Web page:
Concern over concussions might be the primary force driving kids out of football, but it’s not working alone, according to more than a half dozen college coaches, recruiting analysts and high school administrators interviewed for this article.
A lack of resources plowed into the football programs (relative to states like Texas and Florida) and the number of options were also cited.
“We play soccer in the winter,” Blake said. “How many other states do that?”
Indeed, participation in soccer in California high schools has jumped by 10 percent over that past five years.
Track numbers are up.
Water polo numbers are up.
Lacrosse numbers are up.
Even volleyball participation has, um, spiked.
“It’s a culture thing,” said Smith, who grew up in Southern California. “Get into nature, play lacrosse, go snowboarding. I don’t know if it’s a downward spiral yet (in football), but there’s definitely a lull.”
What’s more, the increase in football transfers has created an anti-competitive environment, with elite players clustering in certain leagues and teams, leaving other programs to wilt.
In Southern California, the Trinity League, which includes Mater Dei, St. John Bosco and Serra, is the ultimate destination for players hoping to earn college scholarships.
“The parity is out of whack,” Petersen said, “and if your team isn’t as good, maybe it’s easier to stop playing.”
Utah coach Kyle Whittingham believes the number of elite players available to recruit each year remains unchanged, and anecdotal evidence suggests he’s right:
The number of California players ranked in the top 250 of the 247sports composite — the 5- and 4-star prospects — is essentially unchanged over the past five years.
“There’s no doubt, we see (a decline), starting at the little league level,’’ Whittingham said. “But the ones that are opting out are the marginal players.’’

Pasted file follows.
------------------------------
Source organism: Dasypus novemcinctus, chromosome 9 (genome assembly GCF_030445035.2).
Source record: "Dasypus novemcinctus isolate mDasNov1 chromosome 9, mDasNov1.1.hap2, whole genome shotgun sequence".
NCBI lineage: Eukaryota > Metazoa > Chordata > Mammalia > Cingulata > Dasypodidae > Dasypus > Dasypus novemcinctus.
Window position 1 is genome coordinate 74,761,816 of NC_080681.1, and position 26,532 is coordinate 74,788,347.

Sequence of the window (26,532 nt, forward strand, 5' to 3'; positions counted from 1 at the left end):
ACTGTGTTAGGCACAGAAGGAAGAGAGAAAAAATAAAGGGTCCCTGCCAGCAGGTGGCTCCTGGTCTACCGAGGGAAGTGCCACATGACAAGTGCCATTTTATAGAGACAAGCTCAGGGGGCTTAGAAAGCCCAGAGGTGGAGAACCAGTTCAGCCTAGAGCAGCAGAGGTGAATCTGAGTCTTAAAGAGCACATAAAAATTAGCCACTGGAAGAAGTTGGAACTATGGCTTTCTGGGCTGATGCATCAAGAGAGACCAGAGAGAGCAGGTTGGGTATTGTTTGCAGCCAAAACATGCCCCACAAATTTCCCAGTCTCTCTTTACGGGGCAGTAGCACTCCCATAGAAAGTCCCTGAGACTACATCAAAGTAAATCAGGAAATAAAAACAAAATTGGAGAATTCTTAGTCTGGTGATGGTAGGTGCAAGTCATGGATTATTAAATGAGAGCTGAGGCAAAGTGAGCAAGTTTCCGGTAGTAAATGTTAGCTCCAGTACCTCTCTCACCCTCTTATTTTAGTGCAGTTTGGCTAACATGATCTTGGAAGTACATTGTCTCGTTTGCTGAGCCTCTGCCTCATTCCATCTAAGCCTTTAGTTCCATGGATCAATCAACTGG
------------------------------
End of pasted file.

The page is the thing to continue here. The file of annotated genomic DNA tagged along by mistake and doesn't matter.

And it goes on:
But marginal players matter to the system; some of them become late-bloomers who are heavily recruited — and it could be just a few years before Pac-12 schools feel the full impact of a shrinking pipeline.
Participation in youth football is in a well-documented decline, and Blake expects the CIF losses to continue for at least several seasons. His hope is that improvements in concussion education and prevention eventually take hold, thereby halting the exodus.
Even in that best-case scenario, California would have lost 20,000 high school players over an eight- or nine-year span, and other states in the conference simply don’t have the participation numbers to offset the losses.
That could force Pac-12 programs with mostly regional appeal to recruit more heavily outside the footprint, where participation remains steady and competition for elite prospects is fierce.
“USC is the Pac-12’s only true national recruiter,” said Tom Luginbill, an ESPN analyst and its national recruiting director.
“It’s the one program with a national brand, that can go into the home of a top prospect from another region and everybody will recognize the emblem is that of a blue-blood.”
Perhaps the most ominous sign of all came in the summer of 2017, when Long Beach Poly, one of the most successful programs in high school history (Mark Carrier, DeSean Jackson, JuJu Smith-Schuster), dropped its junior varsity program because of low numbers.
Petersen isn’t worried about a dearth of star players — at least not yet. His concern at the moment is the dwindling depth and the ripple effect that could have.
“More than anything, football is a numbers game,’’ he said.
“You have to have numbers in case guys get hurt. You have to have numbers to practice. Numbers to help guys get better. It’s really, really important.
“All those guys on the fence about playing, you need the bodies in the building.”